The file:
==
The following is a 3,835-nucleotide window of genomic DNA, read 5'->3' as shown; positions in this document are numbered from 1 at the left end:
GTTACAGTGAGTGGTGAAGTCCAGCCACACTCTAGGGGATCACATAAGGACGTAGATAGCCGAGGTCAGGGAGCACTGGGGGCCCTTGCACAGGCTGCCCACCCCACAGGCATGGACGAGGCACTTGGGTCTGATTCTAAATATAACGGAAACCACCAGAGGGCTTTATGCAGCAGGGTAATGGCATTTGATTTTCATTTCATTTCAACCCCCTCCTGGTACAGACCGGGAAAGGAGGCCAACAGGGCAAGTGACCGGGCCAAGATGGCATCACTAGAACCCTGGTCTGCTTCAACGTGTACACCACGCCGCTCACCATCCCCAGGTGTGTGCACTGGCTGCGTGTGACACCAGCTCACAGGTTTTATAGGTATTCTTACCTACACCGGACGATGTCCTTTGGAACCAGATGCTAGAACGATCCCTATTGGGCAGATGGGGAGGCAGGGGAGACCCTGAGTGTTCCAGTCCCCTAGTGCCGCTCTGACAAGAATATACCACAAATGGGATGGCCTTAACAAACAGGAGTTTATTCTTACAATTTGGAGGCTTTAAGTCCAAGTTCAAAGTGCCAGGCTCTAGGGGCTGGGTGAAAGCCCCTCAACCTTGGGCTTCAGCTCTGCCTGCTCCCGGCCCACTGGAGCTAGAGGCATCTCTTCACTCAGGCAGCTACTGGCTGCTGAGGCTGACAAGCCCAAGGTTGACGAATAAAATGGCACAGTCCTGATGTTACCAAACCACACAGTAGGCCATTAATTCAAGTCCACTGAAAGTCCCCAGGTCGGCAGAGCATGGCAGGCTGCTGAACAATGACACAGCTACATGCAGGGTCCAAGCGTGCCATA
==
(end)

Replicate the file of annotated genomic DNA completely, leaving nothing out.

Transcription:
The following is a 3,835-nucleotide window of genomic DNA, read 5'->3' as shown; positions in this document are numbered from 1 at the left end:
GTTACAGTGAGTGGTGAAGTCCAGCCACACTCTAGGGGATCACATAAGGACGTAGATAGCCGAGGTCAGGGAGCACTGGGGGCCCTTGCACAGGCTGCCCACCCCACAGGCATGGACGAGGCACTTGGGTCTGATTCTAAATATAACGGAAACCACCAGAGGGCTTTATGCAGCAGGGTAATGGCATTTGATTTTCATTTCATTTCAACCCCCTCCTGGTACAGACCGGGAAAGGAGGCCAACAGGGCAAGTGACCGGGCCAAGATGGCATCACTAGAACCCTGGTCTGCTTCAACGTGTACACCACGCCGCTCACCATCCCCAGGTGTGTGCACTGGCTGCGTGTGACACCAGCTCACAGGTTTTATAGGTATTCTTACCTACACCGGACGATGTCCTTTGGAACCAGATGCTAGAACGATCCCTATTGGGCAGATGGGGAGGCAGGGGAGACCCTGAGTGTTCCAGTCCCCTAGTGCCGCTCTGACAAGAATATACCACAAATGGGATGGCCTTAACAAACAGGAGTTTATTCTTACAATTTGGAGGCTTTAAGTCCAAGTTCAAAGTGCCAGGCTCTAGGGGCTGGGTGAAAGCCCCTCAACCTTGGGCTTCAGCTCTGCCTGCTCCCGGCCCACTGGAGCTAGAGGCATCTCTTCACTCAGGCAGCTACTGGCTGCTGAGGCTGACAAGCCCAAGGTTGACGAATAAAATGGCACAGTCCTGATGTTACCAAACCACACAGTAGGCCATTAATTCAAGTCCACTGAAAGTCCCCAGGTCGGCAGAGCATGGCAGGCTGCTGAACAATGACACAGCTACATGCAGGGTCCAAGCGTGCCATA